This week, three former NEJM editors (Robert Steinbrook, Jerome Kassirer, and Marcia Angell) fire back from across the Atlantic in the BMJ.  In the 1400 words allowed in the essay format, the rebuttal cannot meet the onslaught in sheer volume, but it does call out some of the excesses, including Rosenbaum’s strange suggestion that “honest debate” has been “stifled” and the sky-is-falling notion that regulation of COIs “prevent the dissemination of expertise.”  If the Rosenbaum papers had been submitted to traditional peer review procedures, engaging subject-matter experts from the fields of psychology, law, and ethics, I think that the worst of these could have been avoided.

The BMJ authors also call out the burden-shifting on the core empirical questions about whether conflicts of interest are problematic and whether they can be effectively regulated.  In my view, there is plenty of basic science research to show how COIs can create biases and undermine trust.  The remaining questions are just cost-benefit analyses about how best to regulate.

I am not sure that I would follow the BMJ authors all the way to their own unqualified thesis that, “Put simply, financial conflicts of interest in medicine are not beneficial, despite strained attempts to justify them and to make a virtue of self interest.”    The relationship between profit and health is contingent.  In some instances, profit-seeking behavior does in fact promote health.  When profit-seeking detracts from health, that’s when we need thoughtful regulation.

Call for nominations for an Outstanding Junior Scholars Award from RWJF’s Public Health Law Research Program

Do you know of a doctoral student or scholar who finished his or her last degree in 2009 or later, and who has produced excellent empirical research on the relation of law or legal practices to population health?  If so, please consider submitting a nomination by December 10.  It’s quick and easy.

The Father of Sunshine

Paul Thacker

Over at our sister blog for the Safra Center’s Institutional Corruption Lab, Paul Thacker has a great post about how the Physician’s Payments Sunshine Act came to exist. The new database created by the Act is just now going live, and its a good time to reflect on how we got here. Thacker was a staffer for Senator Chuck Grassley, and from that vantage, has rare insight into how the bill was conceived and how initial objections of Big Pharma were overcome. Thacker also outlines several complementary efforts, including pressure to reform NIH policies around conflicts of interest. That proposal went all the way to the White House, where it was gutted. Worth reading.

8 Facts (and some pretty graphs) that explain what’s wrong with American Healthcare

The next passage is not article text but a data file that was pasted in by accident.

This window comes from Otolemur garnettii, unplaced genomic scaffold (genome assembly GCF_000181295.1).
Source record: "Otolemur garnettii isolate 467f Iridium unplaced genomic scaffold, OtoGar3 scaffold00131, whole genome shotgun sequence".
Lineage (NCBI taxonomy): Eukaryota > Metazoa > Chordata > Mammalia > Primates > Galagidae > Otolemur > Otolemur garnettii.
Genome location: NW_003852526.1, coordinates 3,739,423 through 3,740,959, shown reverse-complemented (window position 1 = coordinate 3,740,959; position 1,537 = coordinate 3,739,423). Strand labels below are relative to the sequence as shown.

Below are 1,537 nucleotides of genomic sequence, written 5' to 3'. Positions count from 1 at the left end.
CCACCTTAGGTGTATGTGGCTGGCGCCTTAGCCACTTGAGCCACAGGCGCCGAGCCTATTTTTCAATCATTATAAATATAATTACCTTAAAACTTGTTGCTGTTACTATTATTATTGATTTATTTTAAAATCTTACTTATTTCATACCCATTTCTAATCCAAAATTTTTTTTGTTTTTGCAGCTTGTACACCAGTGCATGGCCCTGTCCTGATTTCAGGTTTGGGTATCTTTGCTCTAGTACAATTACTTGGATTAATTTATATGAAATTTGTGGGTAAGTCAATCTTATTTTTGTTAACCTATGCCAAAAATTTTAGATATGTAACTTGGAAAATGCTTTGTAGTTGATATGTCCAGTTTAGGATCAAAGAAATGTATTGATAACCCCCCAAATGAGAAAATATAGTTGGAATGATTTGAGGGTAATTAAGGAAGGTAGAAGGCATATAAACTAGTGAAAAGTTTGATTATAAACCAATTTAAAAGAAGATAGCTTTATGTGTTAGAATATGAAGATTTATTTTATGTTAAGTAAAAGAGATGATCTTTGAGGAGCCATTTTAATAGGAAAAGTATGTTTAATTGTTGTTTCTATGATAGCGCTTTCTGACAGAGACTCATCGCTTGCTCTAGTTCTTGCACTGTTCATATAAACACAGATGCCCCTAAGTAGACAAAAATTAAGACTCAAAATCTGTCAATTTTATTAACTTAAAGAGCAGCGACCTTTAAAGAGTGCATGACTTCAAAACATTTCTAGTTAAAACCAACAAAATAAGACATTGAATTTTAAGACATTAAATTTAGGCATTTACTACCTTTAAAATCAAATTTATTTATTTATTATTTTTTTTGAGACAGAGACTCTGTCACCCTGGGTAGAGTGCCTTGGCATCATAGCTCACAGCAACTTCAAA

This single webpage (Vox) covers about 80% of what I try to convey during the first day of my health law class.  And the page does it with some nice graphics, which are worth stealing (ahem, “fair using” for educational purposes).  While nothing will be new to health policy scholars, it is a nice synthesis.  Highly recommended.

The Political Economy of Medicaid Expansion

Many health law profs have wondered about how state officials can turn down bucketloads of federal money, without suffering the ire of their local constituents.  In states like Arizona, that frustration was spoken most vocally by the local healthcare industry and their employees, who have the most to gain from the expansion of coverage, even if the Medicaid beneficiaries are unlikely to themselves have political clout.

Well, over at the New Yorker, Sam Wang has now compiled the polling data for the gubernatorial races to ask whether “In Swing States, Is Obamacare an Asset?”  This graphic tells the whole story, focusing on states where Republican incumbents who made Medicaid-expansion decisions are now up for re-election:

Chart09-09-updated[1]

Although voters respond to a mix of positions and personalities, and these are only nine states, it is striking that the governors who declined federal money to cover their most vulnerable are also the most vulnerable at the polls.

#BELHP2014 Plenary 1, Provost Alan Garber

Provost Garber at the Conf

Provost Garber at the Conf

[Ed. Note: On Friday, May 2 and Saturday, May 3, 2014, the Petrie-Flom Center hosted its 2014 annual conference: “Behavioral Economics, Law, and Health Policy.”  This is the first installment in our series of live blog posts from the event; video will be available later in the summer on our website.]

Alan M. Garber is Harvard’s provost, and both an economist and a physician by training.  He holds appointments in the medical school, the faculty of arts and sciences, the school of government, and the school of public health.   [Perhaps I should have just listed the colleges that haven’t yet given him an appointment?]  I’ll mostly just paraphrase Garber’s talk, and sparsely add my own comments in brackets [as I just did].

Garber’s talk is focused on the Affordable Care Act, and says that it has two purposes:  expand access to care, and reduce the costs of care.  The latter is particularly important, given the way healthcare is impinging on the larger United States economy.

Continue reading

Open Questions in Health Law?

As I prepare to teach the health law survey course here at HLS in the spring, I am putting together some exercises for students to work on “open questions” in the field. For example, I am thinking about tasking a group of students to explore ways that insurers could or already do structure their contracts with patients and providers to prevent pharmaceutical companies from using coupons to undermine cost-sharing burdens. (Medicare simply does so with the anti-kickback statute.) I have another question about whether the inventor of a new medical device could use crowd-sourcing (e.g,. kickstarter) to raise funds for product development, without running afoul of the FDA proscriptions on unapproved marketing. I would love to get your ideas about open questions in other areas, including bioethics, medical malpractice, public health law, scope of practice, etc. Please post them in the comments or contact me. I’m happy to reciprocate.